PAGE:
In the Amazon, a forestry cop matches wits with illegal loggers

As deforestation rises, the Lula government launches a major new effort to stop it.

Paulo Whitaker/Reuters
Trees are cleared illegally in western Brazil to plant soybeans.
Andrew Downie
Contraband timber: Environmental cop Roberto Scarpari stands next to timber illegally logged in the Amazon, near Altamira, in northern Brazil.
Paulo Santos/Reuters
Illegal logs: These were seized Feb. 27 near Tailandia, Brazil, as part of a major new effort to stop Amazon deforestation.

Roberto Scarpari hadn't seen his family in nearly a year. So, he expected the Christmas vacation would offer a welcome break from his job of busting illegal loggers deep in the Amazon.

But the job followed him home.

One warm December evening, Mr. Scarpari, an inspector with Brazil's environmental agency, was visiting his kids in São Paulo when he got a phone call. Illegal loggers were going to stage a robbery and assassinate him, a federal agent told him. Scarpari rushed to meet with police, who gave him an armed guard, a license to carry a gun, and a major fright.

No attack came. And Scarpari is back at work heading the Altamira office of IBAMA (the Brazilian Institute of Environment and Renewable Natural Resources). But with a new rise in Amazon deforestation and the Brazilian government at the start of an unprecedented campaign to halt it, reliance on people like Scarpari is increasingly important to the effort to save what remains of the world's biggest rain forest. But not all forestry cops can be counted on to endure the threats, or the bribes, from illegal loggers.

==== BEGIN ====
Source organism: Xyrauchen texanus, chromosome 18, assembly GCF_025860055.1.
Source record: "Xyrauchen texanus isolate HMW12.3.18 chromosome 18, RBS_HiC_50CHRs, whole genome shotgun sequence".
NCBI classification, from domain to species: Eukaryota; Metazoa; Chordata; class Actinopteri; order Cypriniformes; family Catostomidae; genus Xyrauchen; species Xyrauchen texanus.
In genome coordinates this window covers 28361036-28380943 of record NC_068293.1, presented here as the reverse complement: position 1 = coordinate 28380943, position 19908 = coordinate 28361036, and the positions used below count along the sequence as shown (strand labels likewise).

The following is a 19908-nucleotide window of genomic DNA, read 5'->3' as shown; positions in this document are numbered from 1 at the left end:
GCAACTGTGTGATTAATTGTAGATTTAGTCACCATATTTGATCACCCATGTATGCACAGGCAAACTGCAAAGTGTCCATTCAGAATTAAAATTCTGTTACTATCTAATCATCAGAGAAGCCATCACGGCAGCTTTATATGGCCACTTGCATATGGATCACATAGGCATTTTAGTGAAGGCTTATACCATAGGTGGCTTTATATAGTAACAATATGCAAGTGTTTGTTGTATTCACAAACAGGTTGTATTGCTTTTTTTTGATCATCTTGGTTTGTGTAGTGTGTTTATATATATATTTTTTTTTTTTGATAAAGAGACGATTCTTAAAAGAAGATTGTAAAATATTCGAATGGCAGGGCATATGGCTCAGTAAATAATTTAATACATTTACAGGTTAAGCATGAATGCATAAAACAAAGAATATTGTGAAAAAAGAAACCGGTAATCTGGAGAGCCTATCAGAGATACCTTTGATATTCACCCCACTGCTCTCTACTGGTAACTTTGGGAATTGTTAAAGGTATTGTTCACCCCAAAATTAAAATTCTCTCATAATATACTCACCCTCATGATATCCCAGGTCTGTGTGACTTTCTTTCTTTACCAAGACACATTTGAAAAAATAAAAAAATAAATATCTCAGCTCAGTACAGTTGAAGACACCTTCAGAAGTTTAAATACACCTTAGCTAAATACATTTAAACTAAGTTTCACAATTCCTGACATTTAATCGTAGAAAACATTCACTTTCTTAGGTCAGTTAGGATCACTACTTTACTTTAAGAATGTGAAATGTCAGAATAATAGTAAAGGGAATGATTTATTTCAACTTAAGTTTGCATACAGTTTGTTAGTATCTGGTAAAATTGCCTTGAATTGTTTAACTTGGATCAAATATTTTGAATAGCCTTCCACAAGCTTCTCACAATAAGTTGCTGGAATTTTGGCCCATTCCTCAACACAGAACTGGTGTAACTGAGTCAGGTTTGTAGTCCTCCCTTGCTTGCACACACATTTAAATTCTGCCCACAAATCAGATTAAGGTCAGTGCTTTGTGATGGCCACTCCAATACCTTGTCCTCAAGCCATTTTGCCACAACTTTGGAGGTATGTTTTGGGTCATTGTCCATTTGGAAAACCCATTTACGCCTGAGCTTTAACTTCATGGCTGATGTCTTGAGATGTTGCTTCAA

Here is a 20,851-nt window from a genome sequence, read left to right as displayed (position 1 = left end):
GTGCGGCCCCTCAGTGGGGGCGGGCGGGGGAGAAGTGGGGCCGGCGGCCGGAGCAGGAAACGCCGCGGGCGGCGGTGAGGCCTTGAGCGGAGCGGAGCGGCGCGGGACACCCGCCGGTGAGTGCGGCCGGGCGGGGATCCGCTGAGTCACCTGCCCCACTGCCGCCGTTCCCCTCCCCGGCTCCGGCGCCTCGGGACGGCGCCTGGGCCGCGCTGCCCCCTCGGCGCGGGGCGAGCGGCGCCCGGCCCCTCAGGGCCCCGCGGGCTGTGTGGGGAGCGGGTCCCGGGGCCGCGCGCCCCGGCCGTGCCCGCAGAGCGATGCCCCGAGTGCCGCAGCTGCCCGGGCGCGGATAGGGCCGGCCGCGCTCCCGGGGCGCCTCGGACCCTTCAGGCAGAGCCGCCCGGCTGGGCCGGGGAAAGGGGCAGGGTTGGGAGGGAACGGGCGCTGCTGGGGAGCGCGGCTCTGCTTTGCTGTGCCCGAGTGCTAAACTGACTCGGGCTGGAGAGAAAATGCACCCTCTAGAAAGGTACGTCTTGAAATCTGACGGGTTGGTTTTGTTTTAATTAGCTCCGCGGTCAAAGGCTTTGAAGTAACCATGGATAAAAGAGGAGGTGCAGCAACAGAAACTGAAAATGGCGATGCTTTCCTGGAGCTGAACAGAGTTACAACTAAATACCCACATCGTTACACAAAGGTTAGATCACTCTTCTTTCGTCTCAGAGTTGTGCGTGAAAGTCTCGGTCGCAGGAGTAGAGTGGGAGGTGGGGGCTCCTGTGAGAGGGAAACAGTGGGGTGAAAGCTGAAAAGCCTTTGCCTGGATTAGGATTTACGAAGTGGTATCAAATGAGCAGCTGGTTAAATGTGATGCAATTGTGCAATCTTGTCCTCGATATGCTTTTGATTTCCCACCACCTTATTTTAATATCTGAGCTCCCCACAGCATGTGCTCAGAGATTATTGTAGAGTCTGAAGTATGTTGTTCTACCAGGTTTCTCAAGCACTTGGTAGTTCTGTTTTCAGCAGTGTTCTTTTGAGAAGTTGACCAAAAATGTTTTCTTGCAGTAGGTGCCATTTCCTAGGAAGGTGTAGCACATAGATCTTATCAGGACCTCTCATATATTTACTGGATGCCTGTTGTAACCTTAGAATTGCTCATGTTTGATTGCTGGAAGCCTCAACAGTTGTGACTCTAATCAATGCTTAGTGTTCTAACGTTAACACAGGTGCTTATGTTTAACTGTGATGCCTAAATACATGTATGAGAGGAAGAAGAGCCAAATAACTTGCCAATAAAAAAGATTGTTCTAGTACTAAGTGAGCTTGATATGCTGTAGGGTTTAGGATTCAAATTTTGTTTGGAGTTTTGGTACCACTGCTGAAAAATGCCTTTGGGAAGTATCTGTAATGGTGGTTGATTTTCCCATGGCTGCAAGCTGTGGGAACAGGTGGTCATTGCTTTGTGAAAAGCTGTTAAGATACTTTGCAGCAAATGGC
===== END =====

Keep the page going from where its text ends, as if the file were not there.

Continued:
"There are both good guys and bad guys in IBAMA, and Scarpari is one of the decent ones," says Paulo Adario, coordinator of Amazon campaigns at Greenpeace.

Recently released statistics show that deforestation for the last five months of 2007 was 3,235 square kilometers (2,010 square miles), an increase over the previous year's figure. The trend is a red flag, say IBAMA officials, because forestry destruction usually falls towards the end of the year, during the rainy season.

"It is a completely new and very worrying development," Joao Paulo Capobianco, executive secretary at the Environment Ministry, admitted at a press conference to announce the figures in January.

The figures were so alarming that President Luiz Inácio Lula da Silva announced an unprecedented set of measures to combat the rise. Lula decreed a total ban on deforestation in the 36 worst-hit municipalities – including Altamira, the port city in northern Brazil where Scarpari works. The president also told landowners they must prove they are complying with the law, which requires that 80 percent of their land be preserved as natural vegetation.